Throughout history, clean living has made its way into mainstream culture. Usually spurred by public health concerns, the concept of “clean living" often brings renewed consumer scrutiny.
In an age of over-processed, convenience-oriented food offerings, consumers wanting healthier options are looking for answers in the fine print of their food and supplement purchases. Transparency is the key word as food and dietary supplement manufacturers look for ways to provide consumers with a clearer picture of what is in their products.
And how do consumers quickly access and make individual product decisions? The product label. While consumers are pressing for more natural products and looking for labeling that suggests fewer additives and/or more natural ingredients, FDA regulations aren’t often keeping the pace with their demands. For instance, labels must use the standard common name for ingredients [CFR 101.36 (b)(2)(ii)], but the common name may be meaningless to the average consumer.
An ingredient such as pyridoxal-5-phosphate doesn’t resonate with consumers, but it is actually just a form of vitamin B6. On the other side of the coin, some common names may sound like synthetic ingredients, such as hydroxypropyl methylcellulose, which is simply a purified plant fiber.
In addition, the recent labeling trend has revolved around the “all natural" claim, and consumers may predominantly base their buying decisions on this information. However, the problem is that FDA does not regulate these claims beyond limiting them to being “truthful and not misleading."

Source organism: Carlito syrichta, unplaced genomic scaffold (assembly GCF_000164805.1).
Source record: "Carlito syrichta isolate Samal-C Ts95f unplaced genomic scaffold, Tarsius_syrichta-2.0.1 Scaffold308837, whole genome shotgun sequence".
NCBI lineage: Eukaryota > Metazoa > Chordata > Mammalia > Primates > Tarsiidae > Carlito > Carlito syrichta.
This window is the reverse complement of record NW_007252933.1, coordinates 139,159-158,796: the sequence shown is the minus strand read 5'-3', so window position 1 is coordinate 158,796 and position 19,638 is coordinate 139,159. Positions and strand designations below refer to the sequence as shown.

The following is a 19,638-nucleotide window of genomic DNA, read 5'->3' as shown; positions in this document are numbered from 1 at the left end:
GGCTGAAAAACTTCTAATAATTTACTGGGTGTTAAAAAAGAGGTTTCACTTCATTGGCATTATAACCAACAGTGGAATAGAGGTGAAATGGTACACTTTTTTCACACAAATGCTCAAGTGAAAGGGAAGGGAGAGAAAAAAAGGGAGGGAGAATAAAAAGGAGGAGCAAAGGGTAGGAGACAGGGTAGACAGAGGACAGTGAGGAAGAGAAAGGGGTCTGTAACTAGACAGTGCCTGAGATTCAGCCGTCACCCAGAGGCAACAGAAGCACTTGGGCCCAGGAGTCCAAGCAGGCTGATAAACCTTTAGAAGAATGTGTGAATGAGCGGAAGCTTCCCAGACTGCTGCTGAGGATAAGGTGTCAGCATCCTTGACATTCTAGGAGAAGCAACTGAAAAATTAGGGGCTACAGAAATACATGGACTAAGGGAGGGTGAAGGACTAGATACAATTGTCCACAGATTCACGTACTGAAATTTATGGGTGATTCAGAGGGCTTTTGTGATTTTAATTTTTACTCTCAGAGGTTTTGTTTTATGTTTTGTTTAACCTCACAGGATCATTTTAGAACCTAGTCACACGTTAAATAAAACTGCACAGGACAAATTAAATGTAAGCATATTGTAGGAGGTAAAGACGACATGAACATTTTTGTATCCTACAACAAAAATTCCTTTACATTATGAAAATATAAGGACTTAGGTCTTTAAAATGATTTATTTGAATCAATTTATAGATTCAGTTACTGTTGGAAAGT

Unfortunately for consumers, FDA has not actually defined “natural" or processes that can be considered “natural production," so the truthfulness of claims is left to the interpretation of field agents. Field action indicates any food product that has production steps beyond harvesting, cleaning and cooking would not be considered “all natural" in the eyes of FDA. In addition no ingredient could be added to the food, even natural ones. Basically, only whole unprocessed meat, fruits, vegetables and grains would qualify. Based on this approach, raw chicken with added salt would probably not qualify for “all natural" claims.
Lastly, as the genetically modified organism (GMO) topic continues to gain mainstream momentum, FDA will have to formally define what is considered GMO, non-GMO or GMO-free, and provide clear requirements for labeling.
Currently, this is a difficult prospect, as most supply chains cannot accurately trace back upstream to conclusively identify ingredients. With this issue squarely in the public’s eye, some states are trying to fill the “regulatory gap" by proposing legislation related to GMO labeling. In 2014 alone, 25 states proposed 67 pieces of legislation.
Consumer education is a key component as new labeling regulations may inadvertently cause more confusion for the end user. At the end of the day, it’s the consumer that will be tasked with making an informed choice.
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Laura Willis is the director of quality assurance at the National Enzyme Co. (NEC), a manufacturer of enzyme supplement finished dosage forms in the United States.